Chinese capacity building program to boost employment in Africa

Chinese capacity building program has been promoted with the aim to boost employment, especially for Africa’s huge youth population.

NAIROBI, Nov. 30 (Xinhua) — At the dispatch center at Djibouti’s Nagad railway station, the young Djiboutian girl Aisha was watching the staff’s operations while paying close attention to the different colored dots and lines flashing on the screen.

As one of the first batch of enrolled students at the Djibouti Luban Workshop, Aisha together with her classmates was learning railway-related knowledge through an internship program at the Djibouti originating station of the Chinese-built Ethiopia-Djibouti railway.

In a recent interview with Xinhua, Aisha said that after three years of training, about 20 young Djiboutian students, including herself, will complete their course at the end of this year and become the first batch of graduates of the local Luban workshop.

The Djibouti Luban Workshop, a vocational training cooperation project jointly implemented by two vocational schools based in north China’s Tianjin city, the Djibouti Industrial and Commercial High School and the China Civil Engineering and Construction Corporation, was established in March 2019. The workshop was the first of its kind established in Africa.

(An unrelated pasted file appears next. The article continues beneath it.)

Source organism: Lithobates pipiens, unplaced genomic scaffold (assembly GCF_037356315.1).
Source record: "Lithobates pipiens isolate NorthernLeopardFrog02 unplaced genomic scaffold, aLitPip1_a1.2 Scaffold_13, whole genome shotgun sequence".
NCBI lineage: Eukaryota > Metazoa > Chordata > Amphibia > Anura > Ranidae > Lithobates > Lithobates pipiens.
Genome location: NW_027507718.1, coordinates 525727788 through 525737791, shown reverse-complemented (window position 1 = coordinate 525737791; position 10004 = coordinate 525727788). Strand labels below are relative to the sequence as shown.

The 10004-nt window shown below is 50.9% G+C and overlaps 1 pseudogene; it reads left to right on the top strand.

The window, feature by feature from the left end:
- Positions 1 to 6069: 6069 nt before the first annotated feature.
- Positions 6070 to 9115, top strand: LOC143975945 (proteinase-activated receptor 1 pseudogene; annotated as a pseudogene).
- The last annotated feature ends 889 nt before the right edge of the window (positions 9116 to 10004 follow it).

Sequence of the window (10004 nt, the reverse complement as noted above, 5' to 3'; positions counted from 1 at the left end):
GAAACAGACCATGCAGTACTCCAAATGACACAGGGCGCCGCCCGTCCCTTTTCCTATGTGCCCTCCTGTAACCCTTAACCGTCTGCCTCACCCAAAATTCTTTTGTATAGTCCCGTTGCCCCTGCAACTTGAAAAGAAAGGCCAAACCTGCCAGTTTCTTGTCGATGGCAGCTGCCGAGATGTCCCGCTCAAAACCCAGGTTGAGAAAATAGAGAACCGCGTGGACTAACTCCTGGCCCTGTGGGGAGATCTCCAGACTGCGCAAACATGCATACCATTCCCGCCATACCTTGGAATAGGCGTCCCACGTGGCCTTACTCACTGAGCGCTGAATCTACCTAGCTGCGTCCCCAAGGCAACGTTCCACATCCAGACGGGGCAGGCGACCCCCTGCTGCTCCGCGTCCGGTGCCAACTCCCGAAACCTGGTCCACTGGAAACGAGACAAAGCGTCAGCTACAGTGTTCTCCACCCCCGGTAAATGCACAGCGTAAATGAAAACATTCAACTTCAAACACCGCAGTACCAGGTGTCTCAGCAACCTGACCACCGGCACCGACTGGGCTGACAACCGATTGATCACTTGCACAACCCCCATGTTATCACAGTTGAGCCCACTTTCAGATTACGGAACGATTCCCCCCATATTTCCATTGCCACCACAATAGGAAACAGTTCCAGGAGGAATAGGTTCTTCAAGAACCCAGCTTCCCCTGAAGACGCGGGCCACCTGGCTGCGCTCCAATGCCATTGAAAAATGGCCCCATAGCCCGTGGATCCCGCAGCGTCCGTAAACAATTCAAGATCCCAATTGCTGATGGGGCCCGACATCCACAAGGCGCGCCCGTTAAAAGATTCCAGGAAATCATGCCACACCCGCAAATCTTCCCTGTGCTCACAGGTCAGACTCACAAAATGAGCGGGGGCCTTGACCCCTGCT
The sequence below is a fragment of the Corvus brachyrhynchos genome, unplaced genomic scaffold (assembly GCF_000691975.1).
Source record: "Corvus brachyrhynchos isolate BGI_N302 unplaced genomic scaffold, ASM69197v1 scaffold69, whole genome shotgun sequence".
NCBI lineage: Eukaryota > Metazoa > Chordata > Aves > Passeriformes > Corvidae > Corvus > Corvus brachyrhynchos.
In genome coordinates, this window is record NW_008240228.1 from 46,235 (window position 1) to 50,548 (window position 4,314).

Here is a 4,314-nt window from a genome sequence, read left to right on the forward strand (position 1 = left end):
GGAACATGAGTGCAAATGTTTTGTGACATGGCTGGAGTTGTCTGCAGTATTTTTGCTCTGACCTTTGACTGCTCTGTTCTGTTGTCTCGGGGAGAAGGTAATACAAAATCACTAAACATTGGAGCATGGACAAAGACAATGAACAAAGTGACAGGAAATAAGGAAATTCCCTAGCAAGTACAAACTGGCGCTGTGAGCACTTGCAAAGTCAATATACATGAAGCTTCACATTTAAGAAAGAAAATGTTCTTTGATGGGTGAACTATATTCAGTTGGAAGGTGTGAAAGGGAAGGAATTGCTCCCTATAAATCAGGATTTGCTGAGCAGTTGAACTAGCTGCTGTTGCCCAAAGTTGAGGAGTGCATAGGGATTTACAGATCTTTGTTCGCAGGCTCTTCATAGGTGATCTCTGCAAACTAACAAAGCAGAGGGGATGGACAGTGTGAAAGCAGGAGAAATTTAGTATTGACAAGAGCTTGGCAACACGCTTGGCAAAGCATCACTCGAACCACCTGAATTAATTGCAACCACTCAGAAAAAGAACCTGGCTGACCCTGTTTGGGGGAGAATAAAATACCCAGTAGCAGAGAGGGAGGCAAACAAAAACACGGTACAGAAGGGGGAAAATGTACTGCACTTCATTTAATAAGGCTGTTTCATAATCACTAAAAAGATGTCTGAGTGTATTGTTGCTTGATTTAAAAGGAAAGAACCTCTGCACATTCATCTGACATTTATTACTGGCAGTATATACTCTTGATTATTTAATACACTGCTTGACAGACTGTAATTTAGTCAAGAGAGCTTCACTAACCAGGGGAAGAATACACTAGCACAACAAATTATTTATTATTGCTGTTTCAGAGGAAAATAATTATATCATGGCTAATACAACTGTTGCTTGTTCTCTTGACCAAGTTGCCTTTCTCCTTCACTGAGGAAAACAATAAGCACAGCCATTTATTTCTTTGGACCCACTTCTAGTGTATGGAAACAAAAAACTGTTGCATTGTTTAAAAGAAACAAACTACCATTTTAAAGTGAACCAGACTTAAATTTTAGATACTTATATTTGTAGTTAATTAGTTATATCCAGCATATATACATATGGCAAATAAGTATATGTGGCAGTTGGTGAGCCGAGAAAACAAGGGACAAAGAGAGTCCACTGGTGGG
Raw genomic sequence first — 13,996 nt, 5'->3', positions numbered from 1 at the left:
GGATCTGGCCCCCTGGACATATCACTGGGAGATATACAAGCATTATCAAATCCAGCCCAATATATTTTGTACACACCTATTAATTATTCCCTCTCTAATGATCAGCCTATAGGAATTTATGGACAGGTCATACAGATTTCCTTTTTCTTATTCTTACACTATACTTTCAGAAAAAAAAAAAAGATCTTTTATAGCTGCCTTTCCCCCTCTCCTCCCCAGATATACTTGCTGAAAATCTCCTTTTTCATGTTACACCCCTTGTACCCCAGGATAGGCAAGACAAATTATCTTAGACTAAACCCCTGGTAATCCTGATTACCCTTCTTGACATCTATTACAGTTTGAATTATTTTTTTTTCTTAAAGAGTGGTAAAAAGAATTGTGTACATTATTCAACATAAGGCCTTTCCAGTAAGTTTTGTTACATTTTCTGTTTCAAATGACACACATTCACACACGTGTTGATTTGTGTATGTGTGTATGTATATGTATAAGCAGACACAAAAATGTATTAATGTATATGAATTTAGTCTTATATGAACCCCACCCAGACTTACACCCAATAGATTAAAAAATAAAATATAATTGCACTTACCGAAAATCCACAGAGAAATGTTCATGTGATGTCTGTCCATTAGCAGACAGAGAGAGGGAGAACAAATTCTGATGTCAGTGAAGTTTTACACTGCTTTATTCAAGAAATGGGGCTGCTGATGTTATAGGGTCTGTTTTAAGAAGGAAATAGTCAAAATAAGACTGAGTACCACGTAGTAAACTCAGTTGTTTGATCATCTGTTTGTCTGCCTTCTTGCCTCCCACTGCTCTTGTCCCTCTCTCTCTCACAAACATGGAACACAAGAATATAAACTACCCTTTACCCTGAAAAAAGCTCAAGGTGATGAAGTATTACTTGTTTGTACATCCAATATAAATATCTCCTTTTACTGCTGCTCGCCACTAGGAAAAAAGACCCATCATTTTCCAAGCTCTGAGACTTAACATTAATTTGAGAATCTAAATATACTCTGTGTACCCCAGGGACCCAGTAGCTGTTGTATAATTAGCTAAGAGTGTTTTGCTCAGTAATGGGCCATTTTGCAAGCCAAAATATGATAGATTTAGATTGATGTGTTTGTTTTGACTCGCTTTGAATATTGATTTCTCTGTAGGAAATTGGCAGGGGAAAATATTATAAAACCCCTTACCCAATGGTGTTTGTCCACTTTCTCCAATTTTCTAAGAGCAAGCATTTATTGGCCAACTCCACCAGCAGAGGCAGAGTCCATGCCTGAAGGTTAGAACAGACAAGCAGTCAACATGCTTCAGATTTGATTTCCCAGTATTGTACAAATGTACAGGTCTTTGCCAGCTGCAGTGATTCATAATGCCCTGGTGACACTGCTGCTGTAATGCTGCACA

Considering Djibouti’s transportation needs, the Djibouti Luban Workshop offers majors such as rail transport operation and management with a view to helping build a local talent pool for the railway industry.

The workshop in Djibouti, as well as about a dozen of others set up in Africa over the years that offer different majors and courses tailored to the workforce needs of various African countries, has epitomized the growing China-Africa capacity-building cooperation.